Crew are seem on top of the Indian nuclear submarine Arihant. Photo: Indian Defense Ministry
The Indian nuclear submarine Arihant. Photo: Indian Defense Ministry

A Chinese newspaper has gleefully dismissed India’s navy as “too amateurish” to operate nuclear submarines after the pride of its fleet was put out of service because someone had left a hatch door open.

The Global Times also said India’s military forces were a “hodgepodge”  of incompatible technologies due to billions of dollars being spent importing weapons from a range of suppliers, including Russia, France, the UK and the US — while it also tried to develop domestic variations.

INS Arihant, India’s only locally-built nuclear-powered ballistic missile submarine and a symbol of the country’s blue water ambitions, has barely been sighted since it completed sea trials in early 2016 and was officially launched in August of the same year.

It was recently disclosed that the submarine, constructed at a cost of US$2.9 billion, was forced back to port after a rear hatch was left open when it submerged, flooding the propulsion plant. The propulsion compartment on a nuclear-powered submarine includes the reactor.

According to The Hindu, the submarine had to spend more than 10 months being dried out and undergoing repairs at its home port of Visakhapatnam. The Defence Ministry said the 6,000 tonne state-of-the-art vessel was now back in service.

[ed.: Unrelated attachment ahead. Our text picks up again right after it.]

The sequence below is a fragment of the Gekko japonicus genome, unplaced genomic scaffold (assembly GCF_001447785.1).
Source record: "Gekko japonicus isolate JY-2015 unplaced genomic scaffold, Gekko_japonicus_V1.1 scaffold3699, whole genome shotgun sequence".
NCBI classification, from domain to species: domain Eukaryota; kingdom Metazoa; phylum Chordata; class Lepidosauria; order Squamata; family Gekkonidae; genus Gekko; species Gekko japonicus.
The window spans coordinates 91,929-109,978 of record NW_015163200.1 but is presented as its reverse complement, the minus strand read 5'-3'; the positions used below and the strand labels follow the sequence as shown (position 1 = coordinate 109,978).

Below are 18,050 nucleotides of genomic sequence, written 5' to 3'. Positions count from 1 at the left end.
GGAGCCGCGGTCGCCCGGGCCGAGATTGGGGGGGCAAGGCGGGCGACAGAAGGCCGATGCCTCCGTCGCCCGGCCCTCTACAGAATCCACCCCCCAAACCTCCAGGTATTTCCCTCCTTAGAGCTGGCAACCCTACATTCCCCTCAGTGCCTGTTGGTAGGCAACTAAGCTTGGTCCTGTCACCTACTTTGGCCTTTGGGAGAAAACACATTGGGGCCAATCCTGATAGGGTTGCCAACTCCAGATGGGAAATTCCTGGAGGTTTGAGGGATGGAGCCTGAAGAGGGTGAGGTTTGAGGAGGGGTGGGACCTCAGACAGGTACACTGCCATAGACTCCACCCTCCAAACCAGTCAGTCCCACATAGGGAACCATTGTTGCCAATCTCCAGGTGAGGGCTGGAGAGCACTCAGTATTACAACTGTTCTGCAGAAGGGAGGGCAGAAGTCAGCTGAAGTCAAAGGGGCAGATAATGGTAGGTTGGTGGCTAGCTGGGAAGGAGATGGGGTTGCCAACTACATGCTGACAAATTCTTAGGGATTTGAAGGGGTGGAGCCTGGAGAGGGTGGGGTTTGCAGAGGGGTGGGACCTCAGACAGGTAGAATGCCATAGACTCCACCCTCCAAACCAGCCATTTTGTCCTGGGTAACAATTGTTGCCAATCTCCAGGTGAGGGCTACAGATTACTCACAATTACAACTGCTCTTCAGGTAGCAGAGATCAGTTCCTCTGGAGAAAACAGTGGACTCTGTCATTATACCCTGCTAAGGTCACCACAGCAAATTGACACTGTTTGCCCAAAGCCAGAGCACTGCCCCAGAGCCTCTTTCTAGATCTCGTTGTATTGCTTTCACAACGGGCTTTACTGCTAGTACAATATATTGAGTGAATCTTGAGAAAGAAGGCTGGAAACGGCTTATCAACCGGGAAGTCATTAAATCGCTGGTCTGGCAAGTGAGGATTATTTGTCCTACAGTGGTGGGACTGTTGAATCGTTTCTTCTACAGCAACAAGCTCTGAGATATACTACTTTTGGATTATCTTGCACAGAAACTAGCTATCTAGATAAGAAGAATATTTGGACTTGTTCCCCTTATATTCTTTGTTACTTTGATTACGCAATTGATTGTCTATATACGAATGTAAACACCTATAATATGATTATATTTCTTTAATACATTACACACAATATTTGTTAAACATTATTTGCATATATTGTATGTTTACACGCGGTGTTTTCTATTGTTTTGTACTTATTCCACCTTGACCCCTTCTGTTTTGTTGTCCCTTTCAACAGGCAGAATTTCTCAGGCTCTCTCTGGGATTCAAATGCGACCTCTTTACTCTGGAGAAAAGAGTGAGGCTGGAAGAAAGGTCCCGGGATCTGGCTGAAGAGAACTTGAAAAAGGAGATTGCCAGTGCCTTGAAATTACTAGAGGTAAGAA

India is only the sixth country to successfully build its own nuclear-armed submarine, but the incident has been a major embarrassment for the armed forces after they put their military might on show at the 69th Republic Day celebrations only late last month.

A diagram illustrating the internal structure of the Arihant. Photo: Handout

The state-owned Global Times mocked the “indiscipline and slackness”  of the submarine’s commanders and crew and said the Indian Navy may be “too amateurish” to operate such a complex, advanced vessel.

“As a national strategic weapon, the nuclear submarine requires careful maintenance, strict management and operation. However, the sailors on the vessel failed to take good care of it,” a Beijing-based naval expert told the newspaper.

Criticising the caliber of India’s armed forces, the report said the Arihant gaffe had shown that most of its soldiers were “not well-educated and lack the necessary knowledge to operate advanced weaponry”.

“Improvement in military technology does not come about overnight and is not solely a military issue, but is related to a country’s comprehensive strength, level of technology, manufacturing capability and quality of personnel,” it said, adding a “warm reminder” that New Delhi would be better to divert resources from the arms race and rivalry with Beijing to proper, basic training of its troops.

The comments did not go down well with some online readers. One suggested that “the so-called expertise [of China] goes out the door when party line takes primary role in criticism [against India]”.

Undaunted by the incident, New Delhi is reportedly pressing ahead with plans for more submarines of the Arihant class. India has one other nuclear-powered submarine, the INS Chakra, but it is being leased from Russia under a 10-year deal that ends in 2022.

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